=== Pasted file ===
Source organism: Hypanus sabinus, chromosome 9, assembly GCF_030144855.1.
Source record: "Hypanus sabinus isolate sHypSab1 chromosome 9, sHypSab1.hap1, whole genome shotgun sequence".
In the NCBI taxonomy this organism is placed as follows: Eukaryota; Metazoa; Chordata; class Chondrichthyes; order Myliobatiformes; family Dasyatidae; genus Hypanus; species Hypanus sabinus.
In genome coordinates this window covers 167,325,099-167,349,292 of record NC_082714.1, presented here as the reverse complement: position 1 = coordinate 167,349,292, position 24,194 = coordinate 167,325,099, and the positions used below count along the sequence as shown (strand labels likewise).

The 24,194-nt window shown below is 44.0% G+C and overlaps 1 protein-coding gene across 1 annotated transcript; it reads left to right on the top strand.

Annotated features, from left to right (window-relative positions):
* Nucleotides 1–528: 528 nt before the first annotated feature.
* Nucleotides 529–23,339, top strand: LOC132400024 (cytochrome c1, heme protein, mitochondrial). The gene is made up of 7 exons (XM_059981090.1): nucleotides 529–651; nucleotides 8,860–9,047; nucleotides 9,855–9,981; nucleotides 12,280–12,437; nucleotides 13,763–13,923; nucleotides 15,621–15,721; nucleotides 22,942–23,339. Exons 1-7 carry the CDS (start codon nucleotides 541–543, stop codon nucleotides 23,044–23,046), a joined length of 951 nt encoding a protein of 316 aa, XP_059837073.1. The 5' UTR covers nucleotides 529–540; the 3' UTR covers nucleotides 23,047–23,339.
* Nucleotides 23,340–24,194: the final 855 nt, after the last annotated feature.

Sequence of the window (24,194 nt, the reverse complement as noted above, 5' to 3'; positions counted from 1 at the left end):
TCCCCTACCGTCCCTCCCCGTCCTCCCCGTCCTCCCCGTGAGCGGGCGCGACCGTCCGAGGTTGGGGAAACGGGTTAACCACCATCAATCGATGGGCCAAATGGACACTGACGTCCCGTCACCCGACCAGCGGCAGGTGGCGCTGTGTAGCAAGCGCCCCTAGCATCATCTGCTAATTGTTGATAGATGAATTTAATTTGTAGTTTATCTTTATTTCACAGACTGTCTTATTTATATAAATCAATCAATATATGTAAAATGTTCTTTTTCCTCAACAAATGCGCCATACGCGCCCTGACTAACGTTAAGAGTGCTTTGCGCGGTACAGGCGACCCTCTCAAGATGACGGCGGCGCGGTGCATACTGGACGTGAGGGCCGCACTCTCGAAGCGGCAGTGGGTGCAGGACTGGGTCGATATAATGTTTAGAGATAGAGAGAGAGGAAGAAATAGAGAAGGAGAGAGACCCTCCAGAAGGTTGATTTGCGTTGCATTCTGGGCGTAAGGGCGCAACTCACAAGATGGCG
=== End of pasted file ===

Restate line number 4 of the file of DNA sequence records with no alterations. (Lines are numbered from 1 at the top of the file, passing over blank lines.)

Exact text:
In genome coordinates this window covers 167,325,099-167,349,292 of record NC_082714.1, presented here as the reverse complement: position 1 = coordinate 167,349,292, position 24,194 = coordinate 167,325,099, and the positions used below count along the sequence as shown (strand labels likewise).